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HOME --> CLASS MAMMALIA  --> ORDER RODENTIA  --> SUBORDER MYOMORPHA  --> SUPERFAMILY Muroidea  --> FAMILY Muridae  --> SUBFAMILY Murinae  --> GENUS Niviventer

SPECIES Niviventer fulvescens

Author:Gray, 1847.
Citation:Cat. Hodgson Coll. Br. Mus.: 18.
Common Name:Indomalayan Niviventer
Type Locality:Nepal.
Distribution:From S Himalayas (Nepal and N India; see Agrawal, 2000, for Indian distribution; Corbet and Hill, 1992 extend range to N Pakistan, but we have not seen any specimens from that region) through Bangladesh, S China (Wang, 2003; including Hainan Isl and Hong Kong), and Indochina (including Con Son Isl and several other islands off coast of Vietnam; Kuznetsov, 2000; Musser and Lunde, ms) to the Sunda Shelf on Peninsular Thailand (and offshore Koh Chang), Malay Peninsula (and offshore Koh Samui), Sumatra, Java, and Bali; absent from Borneo and other islands on the Sunda Shelf. Because samples of N. fulvescens have been confused with those of N. confucianus, N. niviventer, and N. tenaster in museum collections and the literature, the range outlined here derives primarily from Musserís identification of specimens in AMNH, ANSP, BMNH, FMNH, HUNHM, MCZ, MNHN, MZB, RMBR, RMNH, USNM, and ZFMK.
Status:IUCN Ė Lower Risk (lc).
Comments:

Some authors have referred to populations on Bali, Java, Sumatra, Malay Peninsula, and peninsular Thailand as either N. rapit (Chasen, 1940) or N. bukit (Corbet and Hill, 1992; J. T. Marshall, Jr., 1977a; Musser, 1981b), and those occurring north of the Isthmus of Kra as N. fulvescens, pending taxonomic revision of the group. Abeís (1983) study, which focused on Thai samples, and recent morphometric analyses combining Indochinese and Sundaic samples (Musser and Lunde, ms) support the hypothesis that specimens of bukit represent N. fulvescens (Abe, 1983), an arrangement reflecting the earlier view of Ellerman (1941) and particularly Osgood (1932:305): "The relationship of fulvescens to southern forms is obvious in several instances, especially in that of R. f. bukit which can at most be no more than a subspecies." This hypothesis will require additional testing with other data sets, including DNA sequences. The morphometric study by Musser and Lunde (ms) also demonstrates that N. fulvescens is part of a tight cluster containing the Thai endemic N. hinpoon, and the Sumatran N. fraternus, another phylogenetic pattern that will have to be tested by analyses of other kinds of morphological traits and gene sequences. Analysis of mtDNA cytochrome b sequences indicateed N. fulvescens to be phyletically closer to a monophyletic clade containing N. tenaster, N. coninga, N. confucianus, and N. culturatus than is N. langbianis (J. L. Patton, in litt., 2000; no other Niviventer were sampled). Neithammer and Martens (1975) regarded fulvescens to be only a color morph of N. niviventer in Nepal, but the two species are readily distinguished by pelage coloration and external, cranial, and dental dimensions (Abe, 1977; Musser and Lunde, ms).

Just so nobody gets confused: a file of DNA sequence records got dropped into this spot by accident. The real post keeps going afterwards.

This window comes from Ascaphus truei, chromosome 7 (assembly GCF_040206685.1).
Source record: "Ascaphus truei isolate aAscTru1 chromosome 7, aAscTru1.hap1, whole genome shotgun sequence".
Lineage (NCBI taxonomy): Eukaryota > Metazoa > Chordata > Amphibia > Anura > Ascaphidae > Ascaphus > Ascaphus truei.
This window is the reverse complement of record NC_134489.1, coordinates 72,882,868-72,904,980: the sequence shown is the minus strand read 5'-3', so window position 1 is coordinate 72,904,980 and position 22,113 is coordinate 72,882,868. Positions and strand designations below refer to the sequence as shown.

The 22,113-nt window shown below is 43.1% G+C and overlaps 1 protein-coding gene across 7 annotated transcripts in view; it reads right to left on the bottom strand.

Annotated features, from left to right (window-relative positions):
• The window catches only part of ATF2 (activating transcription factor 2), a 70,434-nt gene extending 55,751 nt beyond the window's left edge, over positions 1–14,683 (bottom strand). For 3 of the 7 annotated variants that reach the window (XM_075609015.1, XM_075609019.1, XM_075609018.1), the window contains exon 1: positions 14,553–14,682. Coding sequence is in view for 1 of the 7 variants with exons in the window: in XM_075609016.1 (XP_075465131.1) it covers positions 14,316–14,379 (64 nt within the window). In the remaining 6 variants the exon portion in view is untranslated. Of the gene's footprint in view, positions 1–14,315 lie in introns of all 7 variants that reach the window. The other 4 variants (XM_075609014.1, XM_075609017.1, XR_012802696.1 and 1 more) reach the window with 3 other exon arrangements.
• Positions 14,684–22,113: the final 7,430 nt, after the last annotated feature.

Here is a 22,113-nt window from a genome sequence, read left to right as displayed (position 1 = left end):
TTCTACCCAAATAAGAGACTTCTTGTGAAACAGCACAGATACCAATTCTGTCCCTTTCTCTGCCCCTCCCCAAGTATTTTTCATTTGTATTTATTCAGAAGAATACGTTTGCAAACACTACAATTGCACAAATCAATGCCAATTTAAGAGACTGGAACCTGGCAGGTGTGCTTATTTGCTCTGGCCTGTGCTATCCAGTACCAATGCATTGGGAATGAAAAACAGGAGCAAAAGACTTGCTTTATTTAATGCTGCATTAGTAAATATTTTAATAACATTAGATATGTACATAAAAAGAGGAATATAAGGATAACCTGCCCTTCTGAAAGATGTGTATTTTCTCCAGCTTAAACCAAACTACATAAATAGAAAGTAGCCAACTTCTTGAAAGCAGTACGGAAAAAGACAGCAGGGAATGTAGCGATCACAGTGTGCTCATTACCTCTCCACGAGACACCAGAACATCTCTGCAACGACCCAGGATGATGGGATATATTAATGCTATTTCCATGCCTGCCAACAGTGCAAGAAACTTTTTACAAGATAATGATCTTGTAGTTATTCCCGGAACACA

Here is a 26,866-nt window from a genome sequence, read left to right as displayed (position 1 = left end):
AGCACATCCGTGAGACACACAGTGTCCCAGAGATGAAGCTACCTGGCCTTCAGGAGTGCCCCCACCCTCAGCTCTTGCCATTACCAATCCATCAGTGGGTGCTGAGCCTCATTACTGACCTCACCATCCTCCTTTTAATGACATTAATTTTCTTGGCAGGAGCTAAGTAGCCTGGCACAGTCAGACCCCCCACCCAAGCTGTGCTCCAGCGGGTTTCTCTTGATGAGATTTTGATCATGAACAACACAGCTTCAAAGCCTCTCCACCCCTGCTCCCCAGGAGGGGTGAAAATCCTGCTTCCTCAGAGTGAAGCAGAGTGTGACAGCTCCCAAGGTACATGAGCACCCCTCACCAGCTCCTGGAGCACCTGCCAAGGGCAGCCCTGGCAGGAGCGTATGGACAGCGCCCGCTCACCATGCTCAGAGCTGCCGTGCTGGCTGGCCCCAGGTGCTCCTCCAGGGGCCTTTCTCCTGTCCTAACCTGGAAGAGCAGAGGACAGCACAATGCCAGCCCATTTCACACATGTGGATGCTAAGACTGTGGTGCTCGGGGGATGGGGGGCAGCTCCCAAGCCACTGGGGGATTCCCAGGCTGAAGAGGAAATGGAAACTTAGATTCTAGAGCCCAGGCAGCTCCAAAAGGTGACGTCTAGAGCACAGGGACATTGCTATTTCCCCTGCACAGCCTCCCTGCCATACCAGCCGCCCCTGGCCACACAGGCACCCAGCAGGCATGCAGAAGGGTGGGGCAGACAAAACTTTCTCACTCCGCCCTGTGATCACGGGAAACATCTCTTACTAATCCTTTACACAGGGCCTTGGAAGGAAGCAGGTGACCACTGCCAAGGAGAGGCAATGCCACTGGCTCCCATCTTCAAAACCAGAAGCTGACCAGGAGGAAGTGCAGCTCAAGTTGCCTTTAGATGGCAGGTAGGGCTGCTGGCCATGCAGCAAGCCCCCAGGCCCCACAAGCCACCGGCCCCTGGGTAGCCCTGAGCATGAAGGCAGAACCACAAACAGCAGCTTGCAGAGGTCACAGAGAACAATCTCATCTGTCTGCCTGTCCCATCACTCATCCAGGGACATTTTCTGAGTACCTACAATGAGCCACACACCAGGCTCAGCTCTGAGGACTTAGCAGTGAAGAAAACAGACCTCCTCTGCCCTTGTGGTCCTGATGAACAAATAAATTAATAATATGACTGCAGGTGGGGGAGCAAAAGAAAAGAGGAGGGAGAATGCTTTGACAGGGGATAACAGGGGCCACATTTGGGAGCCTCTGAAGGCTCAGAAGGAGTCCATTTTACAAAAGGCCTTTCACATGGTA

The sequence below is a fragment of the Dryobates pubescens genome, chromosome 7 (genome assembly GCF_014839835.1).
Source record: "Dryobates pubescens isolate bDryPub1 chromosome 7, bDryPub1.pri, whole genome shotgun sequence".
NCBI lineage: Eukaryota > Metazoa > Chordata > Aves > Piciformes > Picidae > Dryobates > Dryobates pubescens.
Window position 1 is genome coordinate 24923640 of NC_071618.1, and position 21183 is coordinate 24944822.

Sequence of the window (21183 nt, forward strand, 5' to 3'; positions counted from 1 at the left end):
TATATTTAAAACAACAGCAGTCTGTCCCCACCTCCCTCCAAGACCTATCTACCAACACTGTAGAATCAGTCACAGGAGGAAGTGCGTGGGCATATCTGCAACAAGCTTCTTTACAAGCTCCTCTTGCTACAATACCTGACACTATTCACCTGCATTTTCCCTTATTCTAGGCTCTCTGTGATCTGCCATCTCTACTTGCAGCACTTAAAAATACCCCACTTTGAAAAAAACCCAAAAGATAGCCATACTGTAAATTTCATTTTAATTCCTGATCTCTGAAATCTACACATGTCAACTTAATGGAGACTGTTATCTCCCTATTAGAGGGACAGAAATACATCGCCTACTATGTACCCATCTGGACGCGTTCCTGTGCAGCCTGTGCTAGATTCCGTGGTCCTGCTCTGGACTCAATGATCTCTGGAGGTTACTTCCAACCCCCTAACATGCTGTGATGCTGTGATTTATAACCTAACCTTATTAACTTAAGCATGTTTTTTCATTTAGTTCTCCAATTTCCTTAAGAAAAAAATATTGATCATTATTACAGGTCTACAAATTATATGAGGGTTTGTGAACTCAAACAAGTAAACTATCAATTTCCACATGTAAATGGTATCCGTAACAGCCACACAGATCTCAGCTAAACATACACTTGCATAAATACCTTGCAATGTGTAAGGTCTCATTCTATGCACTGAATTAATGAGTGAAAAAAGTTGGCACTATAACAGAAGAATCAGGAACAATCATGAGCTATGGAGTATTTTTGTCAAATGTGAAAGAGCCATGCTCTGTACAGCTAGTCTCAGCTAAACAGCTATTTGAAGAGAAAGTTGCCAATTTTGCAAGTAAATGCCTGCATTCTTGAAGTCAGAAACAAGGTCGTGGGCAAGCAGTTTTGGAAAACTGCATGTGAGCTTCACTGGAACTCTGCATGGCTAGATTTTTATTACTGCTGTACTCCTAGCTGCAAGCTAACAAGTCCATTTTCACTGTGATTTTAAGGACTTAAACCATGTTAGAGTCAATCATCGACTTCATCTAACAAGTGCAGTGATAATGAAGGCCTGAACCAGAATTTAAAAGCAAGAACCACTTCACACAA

If Indochinese and Sundaic populations all represent N. fulvescens, then that species is the only member of the genus with a geographic distribution encompassing the Indochinese mainland and some islands on the Sunda Shelf; other murines with roughly equivalent ranges are Berylmys bowersii, Chiropodomys gliroides, Leopoldamys sabanus, and Maxomys surifer (Musser and Newcomb, 1983; but see accounts of L. sabanus and M. surifer). Spermatozoal morphology of Malay Peninsula sample described by Breed and Yong (1986, as bukit) in comparative context. Chromosomal data for samples from Vietnam, Thailand, Malaya, Java, and Hong Kong summarized by Baskevich and Kuznetsov (2000). Biology, habitat, morphological variation, and taxonomy described by Abe (1971, 1977) for samples from C Nepal. Ecological relationships with N. confucianus and other murines in S Yunnan reported by Wu et al. (1996). Vietnamese records and other information provided by Dang et al. (1994), Kuznetsov (2000) and Lunde et al. (2003b). Fossils identified as N. fulvescens were recovered from late Pleistocene cave sediments in the Sichuan-Guizhou region of S China (Zheng, 1993).

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Offspring:

Synonyms:

    baturus (Sody, 1932)
    besuki (Sody, 1931)
    blythi (Kloss, 1917)
    bukit (Bonhote, 1903)
    caudatior (Hodgson, 1849)
    cinnamomeus (Blyth, 1859)
    condorensis (Kloss, 1926)
    flavipilis (Shih, 1930)
    gracilis (Miller, 1913)
    huang (Bonhote, 1905)
    jacobsoni (Bartels, 1937)
    jerdoni (Blyth, 1863)
    lepidus (Miller, 1913)
    lepturoides (Sody, 1934)
    lieftincki (Chasen, 1939)
    ling (Bonhote, 1905)
    marinus (Kloss, 1916)
    mekongis (Robinson and Kloss, 1922)
    minor (Shih, 1930)
    octomammis (Gray, 1863)
    orbus (Robinson and Kloss, 1914)
    pan (Robinson and Kloss, 1914)
    temmincki (Kloss, 1921)
    treubii (Robinson and Kiloss, 1919)
    vulpicolor (G. M. Allen, 1926)
    wongi (Shih, 1931)

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